“He is scheduled to be here within half an hour.”
“What about Jackol Worsen? Have you been able to secure a meeting with him?”
“Not yet. He has been hard to reach this past day.”
“I would also like to call upon Reden Orfort and Jorran Kal, I wish to convey my sympathies on their recent misadvantures. Set it up.”
“I'll do what I can,” Tilluri said, and left the room.
The healer arrived as expected, and he tended to Ziedon's wounds while continuing their discussion about various herbs. He was pleased with Ziedon's progress, and said that the wound would heal on its own now; there was no reason for continued visits. When he left, the healer suggested that Ziedon visit him at the House some time.
Calen Finterher arrived shortly after the healer left. He left a pair of his own bodyguards behind him when he entered the room. Ziedon was sitting at his desk, scanning his new spellbook with his eyes. His hands were hidden from view under the desk, but moving rapidly, and his voice was quietly forming words entirely foreign to the townsman. The timing of Calen's entrance had been planned precisely beforehand. He was to witness as little of the spell as possible, and understand even less. Now the spell was cast, and soon, Calen's behavior would give Ziedon a clue as to whether it had worked.
“I was told that one of Townsman Silnquost's higher-ups wanted to speak with me,” Calen said, looking for a place to sit, “but I've never heard of you. Ziedon, is it?”
Ziedon rose to his feet and approached Calen. “Yes. Good morning,” he said, extending a hand. “I am Ziedon. Thank you for seeing me on such short notice.” Ziedon offered Calen a chair. “I trust that you are well in light of the recent troubles and the most recent tax increases?”
“I haven't been attacked, but I also haven't made myself too important.” Calen smiled. “And the taxes are something I've come to expect in this town. Everyone's always fighting to keep their own taxes down and everyone else's up. And you? If you work for Townsman Silnquost, you're in more danger than I am.”
“I would daresay that you have done an excellent job at maintaining a low profile, but I think we both know your importance. Aside from the milk and cheese trade – everyone has to eat – your influence with several of the other townsmen definitely sets you above the average.”
“I think you overestimate me. Everyone has some influence”
Ziedon smiled. “Your modesty is virtuous. As for Townsman Silnquost, I am surprised to hear that you were told I was one of his hirelings, since I do not technically work for him. But I might ask, why would you think I'd be in danger?”
“Anyone working for Townsmen Silnquost or Galgewe are in some danger right now. There have been a lot of injuries lately.”
Ziedon sighed. “You have hit the nail on the head there. Due to the current situation between Silnquost and Galgewe, things have become much more dangerous and less profitable. It is like a…” Ziedon's hands twirled as if he was searching for a word, but in actuality he was wordlessly casting another spell… “Warzone… Yes, warzone out there. What we need is to return to a simplier time. One in which there wasn't any major struggles between the townsmen and everyone was able to seek profit and live life in peace. What is your opinion on that?”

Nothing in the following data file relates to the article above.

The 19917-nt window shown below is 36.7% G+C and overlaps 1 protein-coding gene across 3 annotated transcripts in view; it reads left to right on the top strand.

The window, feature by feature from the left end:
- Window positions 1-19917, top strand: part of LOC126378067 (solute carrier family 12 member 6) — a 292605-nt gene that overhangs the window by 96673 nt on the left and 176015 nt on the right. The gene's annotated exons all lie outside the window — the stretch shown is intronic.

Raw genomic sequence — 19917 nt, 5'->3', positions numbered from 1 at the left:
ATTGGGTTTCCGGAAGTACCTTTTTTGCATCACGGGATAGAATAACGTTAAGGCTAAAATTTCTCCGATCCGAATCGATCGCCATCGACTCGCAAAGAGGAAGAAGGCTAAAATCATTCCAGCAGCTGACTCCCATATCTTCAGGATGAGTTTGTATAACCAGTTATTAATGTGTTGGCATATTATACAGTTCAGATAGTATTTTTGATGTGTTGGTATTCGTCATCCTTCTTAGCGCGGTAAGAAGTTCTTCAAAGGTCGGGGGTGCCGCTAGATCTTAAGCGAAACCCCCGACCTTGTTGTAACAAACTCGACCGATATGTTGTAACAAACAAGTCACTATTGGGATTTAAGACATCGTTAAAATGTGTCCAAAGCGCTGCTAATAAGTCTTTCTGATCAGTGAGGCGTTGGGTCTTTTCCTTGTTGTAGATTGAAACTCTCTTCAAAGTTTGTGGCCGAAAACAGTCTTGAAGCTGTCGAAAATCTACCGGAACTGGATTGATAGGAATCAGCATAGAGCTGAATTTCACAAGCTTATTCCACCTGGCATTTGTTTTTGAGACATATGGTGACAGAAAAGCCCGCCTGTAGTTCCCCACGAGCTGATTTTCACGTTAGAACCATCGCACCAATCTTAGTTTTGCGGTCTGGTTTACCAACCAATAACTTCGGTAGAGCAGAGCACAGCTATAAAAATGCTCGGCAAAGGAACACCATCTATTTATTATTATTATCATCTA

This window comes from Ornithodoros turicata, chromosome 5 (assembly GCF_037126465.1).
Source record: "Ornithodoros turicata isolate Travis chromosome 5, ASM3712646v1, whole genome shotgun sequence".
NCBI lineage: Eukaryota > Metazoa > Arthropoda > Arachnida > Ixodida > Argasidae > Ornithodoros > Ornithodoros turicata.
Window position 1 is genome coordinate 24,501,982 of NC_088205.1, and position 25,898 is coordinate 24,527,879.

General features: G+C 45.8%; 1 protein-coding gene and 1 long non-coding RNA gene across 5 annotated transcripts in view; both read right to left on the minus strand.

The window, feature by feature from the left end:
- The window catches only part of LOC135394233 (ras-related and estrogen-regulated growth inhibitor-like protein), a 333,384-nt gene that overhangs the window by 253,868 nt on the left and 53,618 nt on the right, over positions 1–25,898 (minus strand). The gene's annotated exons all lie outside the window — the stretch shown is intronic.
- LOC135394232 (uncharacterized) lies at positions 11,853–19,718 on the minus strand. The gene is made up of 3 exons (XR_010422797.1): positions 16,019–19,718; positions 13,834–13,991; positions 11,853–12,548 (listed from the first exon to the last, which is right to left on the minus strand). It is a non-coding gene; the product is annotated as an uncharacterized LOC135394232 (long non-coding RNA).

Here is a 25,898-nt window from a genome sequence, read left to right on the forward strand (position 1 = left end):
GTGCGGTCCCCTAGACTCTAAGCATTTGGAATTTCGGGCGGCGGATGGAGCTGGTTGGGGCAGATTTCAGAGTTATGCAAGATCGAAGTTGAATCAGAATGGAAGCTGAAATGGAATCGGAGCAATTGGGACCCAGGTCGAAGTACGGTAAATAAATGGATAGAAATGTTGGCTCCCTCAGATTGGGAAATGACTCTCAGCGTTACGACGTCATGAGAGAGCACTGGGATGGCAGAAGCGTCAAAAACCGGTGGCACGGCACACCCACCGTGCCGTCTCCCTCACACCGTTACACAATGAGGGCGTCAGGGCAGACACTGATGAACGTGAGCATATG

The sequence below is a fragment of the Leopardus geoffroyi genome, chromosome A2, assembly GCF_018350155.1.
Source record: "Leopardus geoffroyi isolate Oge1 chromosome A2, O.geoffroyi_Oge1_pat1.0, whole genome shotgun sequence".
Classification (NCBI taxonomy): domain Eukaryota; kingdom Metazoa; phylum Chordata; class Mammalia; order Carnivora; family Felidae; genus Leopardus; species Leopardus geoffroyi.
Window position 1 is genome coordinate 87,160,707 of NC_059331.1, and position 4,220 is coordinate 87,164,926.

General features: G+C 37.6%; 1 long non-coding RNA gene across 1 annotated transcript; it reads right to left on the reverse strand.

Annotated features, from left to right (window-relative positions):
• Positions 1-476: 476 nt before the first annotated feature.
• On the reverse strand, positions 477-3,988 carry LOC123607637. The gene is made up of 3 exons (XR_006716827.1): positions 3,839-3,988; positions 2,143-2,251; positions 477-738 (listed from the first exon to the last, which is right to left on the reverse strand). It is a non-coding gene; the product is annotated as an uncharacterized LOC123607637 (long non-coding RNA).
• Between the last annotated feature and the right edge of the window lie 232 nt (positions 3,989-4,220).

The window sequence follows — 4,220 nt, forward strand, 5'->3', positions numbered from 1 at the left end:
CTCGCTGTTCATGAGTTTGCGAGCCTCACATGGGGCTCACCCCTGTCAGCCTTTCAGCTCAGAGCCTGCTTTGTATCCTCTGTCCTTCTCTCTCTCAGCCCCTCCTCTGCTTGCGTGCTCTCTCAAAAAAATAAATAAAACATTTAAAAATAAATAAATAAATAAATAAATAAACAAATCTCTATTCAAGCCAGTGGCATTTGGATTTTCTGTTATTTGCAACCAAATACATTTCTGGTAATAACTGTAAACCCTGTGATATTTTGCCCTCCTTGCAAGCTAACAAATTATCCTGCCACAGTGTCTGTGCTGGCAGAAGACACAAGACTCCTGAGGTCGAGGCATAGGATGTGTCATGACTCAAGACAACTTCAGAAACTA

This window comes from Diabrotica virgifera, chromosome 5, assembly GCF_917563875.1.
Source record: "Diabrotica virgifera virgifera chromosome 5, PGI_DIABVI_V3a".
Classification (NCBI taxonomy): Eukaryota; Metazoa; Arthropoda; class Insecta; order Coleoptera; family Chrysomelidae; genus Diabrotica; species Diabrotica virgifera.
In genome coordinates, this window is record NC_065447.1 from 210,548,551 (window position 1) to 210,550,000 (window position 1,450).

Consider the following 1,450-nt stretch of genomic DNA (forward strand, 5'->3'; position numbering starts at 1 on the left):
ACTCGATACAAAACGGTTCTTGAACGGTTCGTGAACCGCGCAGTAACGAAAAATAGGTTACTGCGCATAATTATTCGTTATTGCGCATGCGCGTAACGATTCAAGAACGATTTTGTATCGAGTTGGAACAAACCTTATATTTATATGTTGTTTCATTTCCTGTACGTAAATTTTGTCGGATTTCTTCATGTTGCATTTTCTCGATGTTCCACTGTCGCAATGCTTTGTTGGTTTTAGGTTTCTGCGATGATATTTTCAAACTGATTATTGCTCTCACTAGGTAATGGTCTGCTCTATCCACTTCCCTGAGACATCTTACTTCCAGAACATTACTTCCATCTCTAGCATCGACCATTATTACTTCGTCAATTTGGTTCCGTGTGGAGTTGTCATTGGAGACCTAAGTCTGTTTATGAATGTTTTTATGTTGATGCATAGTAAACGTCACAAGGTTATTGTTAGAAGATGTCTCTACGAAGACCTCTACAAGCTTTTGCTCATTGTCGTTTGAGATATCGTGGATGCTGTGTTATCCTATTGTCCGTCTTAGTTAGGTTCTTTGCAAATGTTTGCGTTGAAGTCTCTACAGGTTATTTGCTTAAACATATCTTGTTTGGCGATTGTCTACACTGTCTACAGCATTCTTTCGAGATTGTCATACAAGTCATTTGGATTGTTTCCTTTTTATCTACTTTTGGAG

“I think it sounds like a good idea. What's good for business is good for Maelbourg. But the town is a mess right now. How would you propose we pull it out?” Calen looked past Ziedon's shoulder and then stood up. “There's a bird at your window, pushing mice through the shutters.”
Ziedon laughed and walked to the shutter to pull the mice through and drop them to the floor. With a subtle shifting of his hands, he wrung their necks to ensure they were dead, and sent warm feelings of pleasure and a pride to his familiar. “Ever have a cat that brings you his conquests? Well, somehow this bird seems to have adopted me and is doing the same.”
Ziedon returned to his seat, paying the mice no further attention. “Now where was I? Oh, peace and how to accomplish it. It would seem that things were relatively stable before Galgewe arrived. It was Galgewe, who incidentally is just the front man for another who seeks to bring all of the towns in this barony under his control, who started the fighting and the chaos. Galgewe actually brought me to town in order for me to persuade others to throw their support to his cause. After seeing the situation, I've decided that Galgewe isn't worth the support. I see him as the cause of the problems. What I see instead, as the only way of returning stablity to the town, is a third party taking over Galgewe's interests. I have talked with Silnquost about this and he concurs, enough so that he is also financing my efforts to persuade other townsmen to my way of thinking.
“What I am proposing is humbly volunteering myself to take over Galgewe's interests. Once I have enough support, we will oust Galgewe and his imperialistic master from here, and allow things to return to a time of civility and peace. This of course places me in a delicate position…” Ziedon held up two hands like a merchant's scale. “One one hand, I have to appear like I am helping Galgewe's cause so he doesn't grow suspicious. On the other, I have to build support for his removal. It is a fine balancing act, but of course, I would always remember who helped me gain my new standing.